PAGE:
An intelligent building transcends integration of systems and sub systems to achieve interaction in which the previously independent systems work collectively to optimize the building’s performance and constantly create an environment that is most conducive to the occupants’ goals. Additionally, fully interoperable systems in intelligent buildings tend to perform better, cost less to maintain, and leave a smaller environmental imprint than individual utilities and communication systems. The end goal for any intelligent building is to conform to fully dynamic environment that responds to occupants’ changing needs and lifestyles. As technology advances and as information and communication expectations become more sophisticated, networking solutions both converge and automate the technologies to improve responsiveness, efficiency, and performance. To achieve this, an intelligent building combines data, voice, and video with security, heating, ventilation, air conditioning, and refrigeration, lighting, building controls, and other electronic controls on a single IP network platform that facilitates user management, space utilization, energy conservation, comfort, and systems improvement.

Given that the industry has come to agree on some of the salient principles of achieving intelligence in a building such as, embracing the idea of open architecture, interoperable systems, integrated and IP-centric intelligent building technologies, etc., it is inevitable that the number of technology options to achieve these principles is mushrooming. Keeping up with these technologies is an increasingly challenging task for not only building owners and operators, but most importantly the value chain that services this industry. It is almost impossible for system integrators, contractors, and for that matter even consultants and design build service providers to keep pace with technology innovations and advancements achieved by the vendor community. This often results in transactional practices and value engineered approaches overriding a well justified investment in the appropriate intelligent technology option that could benefit a building.

Of course, the degree of “intelligence” varies by the sophistication underlying the software-aided applications and communication network that helps these devices and systems function in an interoperable manner and share operational data. This ultimately forms the backbone of this evolving concept. Examples of intelligent buildings in North America range widely, starting with structures where some degree of system automation and control strategies have been implemented to achieve significant reduction in energy and resource wastage, to a comprehensive enterprise-wide integrated platform that eliminates all silos. Intelligent buildings today exist within three distinct profiles: non-integrated, partially integrated, and fully integrated buildings. While the majority of buildings today conform to the first two profiles, it is the fully integrated profile that ultimately provides the building its intelligence quotient. Intelligence, in turn, is dependent upon the level of system integration, interoperability, inter-communication, and granular visibility into the operational dynamics that has been achieved in a building.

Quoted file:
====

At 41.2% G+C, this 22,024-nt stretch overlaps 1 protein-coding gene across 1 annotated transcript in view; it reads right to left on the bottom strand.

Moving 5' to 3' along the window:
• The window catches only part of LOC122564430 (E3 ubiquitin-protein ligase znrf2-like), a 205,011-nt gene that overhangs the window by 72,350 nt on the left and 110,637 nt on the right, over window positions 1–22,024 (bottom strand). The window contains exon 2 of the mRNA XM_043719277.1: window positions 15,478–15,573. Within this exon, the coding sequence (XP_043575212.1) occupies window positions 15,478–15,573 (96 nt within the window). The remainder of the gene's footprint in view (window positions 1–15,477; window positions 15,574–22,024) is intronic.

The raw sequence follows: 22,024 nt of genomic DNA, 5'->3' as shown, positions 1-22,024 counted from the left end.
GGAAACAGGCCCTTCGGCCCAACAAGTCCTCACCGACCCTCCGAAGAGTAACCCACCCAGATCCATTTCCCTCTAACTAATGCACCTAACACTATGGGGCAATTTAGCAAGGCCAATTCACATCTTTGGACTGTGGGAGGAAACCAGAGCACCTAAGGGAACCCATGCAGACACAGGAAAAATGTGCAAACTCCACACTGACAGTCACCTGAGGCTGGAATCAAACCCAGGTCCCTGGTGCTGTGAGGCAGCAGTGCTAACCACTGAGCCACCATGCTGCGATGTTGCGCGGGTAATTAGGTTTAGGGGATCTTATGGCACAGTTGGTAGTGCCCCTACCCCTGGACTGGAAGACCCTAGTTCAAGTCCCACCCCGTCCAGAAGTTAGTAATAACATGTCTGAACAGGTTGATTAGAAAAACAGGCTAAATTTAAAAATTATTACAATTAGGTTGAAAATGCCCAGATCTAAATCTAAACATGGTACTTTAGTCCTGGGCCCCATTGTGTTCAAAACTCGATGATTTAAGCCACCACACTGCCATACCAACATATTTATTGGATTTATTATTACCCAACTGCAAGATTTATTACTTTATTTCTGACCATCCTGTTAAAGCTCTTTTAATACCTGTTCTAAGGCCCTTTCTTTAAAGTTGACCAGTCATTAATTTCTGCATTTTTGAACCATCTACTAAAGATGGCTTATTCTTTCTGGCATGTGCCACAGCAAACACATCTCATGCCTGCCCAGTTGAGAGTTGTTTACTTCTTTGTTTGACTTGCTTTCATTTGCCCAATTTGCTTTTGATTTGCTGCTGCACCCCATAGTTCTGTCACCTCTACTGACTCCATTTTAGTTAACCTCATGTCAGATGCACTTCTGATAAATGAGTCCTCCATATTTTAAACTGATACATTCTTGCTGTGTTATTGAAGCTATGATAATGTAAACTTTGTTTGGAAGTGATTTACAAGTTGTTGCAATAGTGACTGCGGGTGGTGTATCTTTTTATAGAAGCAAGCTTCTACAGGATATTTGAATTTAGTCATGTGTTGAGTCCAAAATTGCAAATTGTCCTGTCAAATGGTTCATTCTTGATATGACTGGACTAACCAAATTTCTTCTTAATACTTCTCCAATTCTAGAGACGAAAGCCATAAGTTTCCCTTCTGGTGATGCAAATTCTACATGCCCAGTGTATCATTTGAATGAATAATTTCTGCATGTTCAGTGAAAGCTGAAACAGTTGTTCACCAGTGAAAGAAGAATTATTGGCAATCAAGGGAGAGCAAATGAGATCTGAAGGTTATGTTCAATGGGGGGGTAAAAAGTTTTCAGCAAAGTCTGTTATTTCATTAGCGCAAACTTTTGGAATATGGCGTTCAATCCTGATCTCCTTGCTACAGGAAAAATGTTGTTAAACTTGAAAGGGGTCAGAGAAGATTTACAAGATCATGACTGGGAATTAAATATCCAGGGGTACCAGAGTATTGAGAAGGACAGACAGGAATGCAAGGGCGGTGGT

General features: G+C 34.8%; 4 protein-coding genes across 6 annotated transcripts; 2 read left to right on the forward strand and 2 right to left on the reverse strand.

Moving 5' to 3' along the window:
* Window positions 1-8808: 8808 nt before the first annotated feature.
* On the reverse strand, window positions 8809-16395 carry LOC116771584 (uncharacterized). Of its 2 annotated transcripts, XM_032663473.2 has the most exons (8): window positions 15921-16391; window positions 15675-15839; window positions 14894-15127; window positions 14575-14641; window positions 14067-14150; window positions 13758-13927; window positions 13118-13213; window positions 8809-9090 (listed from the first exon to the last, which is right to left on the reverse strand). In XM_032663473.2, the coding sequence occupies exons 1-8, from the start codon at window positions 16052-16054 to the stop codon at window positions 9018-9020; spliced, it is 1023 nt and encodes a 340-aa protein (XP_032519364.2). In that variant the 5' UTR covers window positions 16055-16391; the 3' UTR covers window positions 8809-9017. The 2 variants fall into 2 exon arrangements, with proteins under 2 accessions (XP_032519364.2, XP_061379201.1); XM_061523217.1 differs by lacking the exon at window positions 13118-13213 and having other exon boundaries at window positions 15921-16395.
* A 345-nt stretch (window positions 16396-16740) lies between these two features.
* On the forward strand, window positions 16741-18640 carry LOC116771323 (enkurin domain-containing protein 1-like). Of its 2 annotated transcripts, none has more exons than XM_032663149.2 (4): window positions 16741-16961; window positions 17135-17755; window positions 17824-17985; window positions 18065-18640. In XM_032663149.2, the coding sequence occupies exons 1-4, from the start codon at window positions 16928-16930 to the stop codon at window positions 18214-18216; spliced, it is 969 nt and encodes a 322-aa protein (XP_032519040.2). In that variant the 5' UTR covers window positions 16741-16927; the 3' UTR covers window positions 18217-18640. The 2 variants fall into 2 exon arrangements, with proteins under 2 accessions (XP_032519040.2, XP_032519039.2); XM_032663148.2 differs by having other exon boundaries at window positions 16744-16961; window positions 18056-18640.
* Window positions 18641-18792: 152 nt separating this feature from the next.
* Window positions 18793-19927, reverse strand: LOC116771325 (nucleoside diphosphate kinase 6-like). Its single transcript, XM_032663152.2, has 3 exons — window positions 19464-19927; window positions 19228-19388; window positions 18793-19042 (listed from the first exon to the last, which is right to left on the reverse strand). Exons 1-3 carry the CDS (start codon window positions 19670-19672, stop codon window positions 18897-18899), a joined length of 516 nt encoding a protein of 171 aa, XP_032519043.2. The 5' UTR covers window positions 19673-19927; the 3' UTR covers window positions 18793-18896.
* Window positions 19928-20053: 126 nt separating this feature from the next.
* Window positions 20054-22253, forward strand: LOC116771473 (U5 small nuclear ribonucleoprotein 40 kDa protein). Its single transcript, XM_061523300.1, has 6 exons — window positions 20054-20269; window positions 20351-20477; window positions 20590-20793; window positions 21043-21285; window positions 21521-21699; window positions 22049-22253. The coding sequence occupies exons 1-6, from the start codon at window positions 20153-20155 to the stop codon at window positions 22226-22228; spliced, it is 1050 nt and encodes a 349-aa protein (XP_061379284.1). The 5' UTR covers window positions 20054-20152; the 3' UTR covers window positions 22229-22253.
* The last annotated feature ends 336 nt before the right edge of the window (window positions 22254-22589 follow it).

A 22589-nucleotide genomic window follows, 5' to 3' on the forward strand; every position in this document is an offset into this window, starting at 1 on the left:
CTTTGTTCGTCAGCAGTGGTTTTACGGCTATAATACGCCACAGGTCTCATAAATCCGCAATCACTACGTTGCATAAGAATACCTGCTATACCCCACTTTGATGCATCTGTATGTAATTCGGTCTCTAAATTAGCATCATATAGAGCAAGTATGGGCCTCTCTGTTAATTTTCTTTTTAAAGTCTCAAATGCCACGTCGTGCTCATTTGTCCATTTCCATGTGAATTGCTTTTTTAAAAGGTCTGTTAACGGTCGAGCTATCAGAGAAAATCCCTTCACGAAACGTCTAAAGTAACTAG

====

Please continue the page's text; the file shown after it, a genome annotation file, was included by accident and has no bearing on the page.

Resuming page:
However, a key challenge for building owners and service providers is understanding what is the best option available to design and maintain intelligence in their buildings over time. Hearing from the experts will provide the necessary knowledge of best practices and technology advancement that can be incorporated into their buildings, while also being able to justify short and long-term ROI. Join me and my panel of experts in this great information showcase on 12/12/2013.

Making LEDs Accessible to the Consumer

30 Oct 2013

In September this year, Philips lighting announced its ambitious plan to collaborate with retailer Staples to bring LED lighting within affordability and accessibility to the general consumer. This partnership with Staples will see Philips’ Energy Star-rated LED products retailed across 360 Staples stores in North America. The complete portfolio of products to be made available to the consumer is expected to include 60, 75 and 100-watt LED equivalents from Philips, in addition to the latest Philips Hue lighting systems. For those from the building technology industry that frequent Lightfair every year, this would ring in some familiarity. The product bagged a Lightfair 2013 innovation award for Philips (recognized with the Judges Citation Award and also as the winner of the dynamic color category). Utility rebates that could accrue instantaneously from the use of these products will make it attractive to the consumer. Besides the ability to pick the product off-the-shelf from familiar retailers, virtually eliminate recurring replacement expenses, and drastically reduce electricity consumption are certainly demand boosters.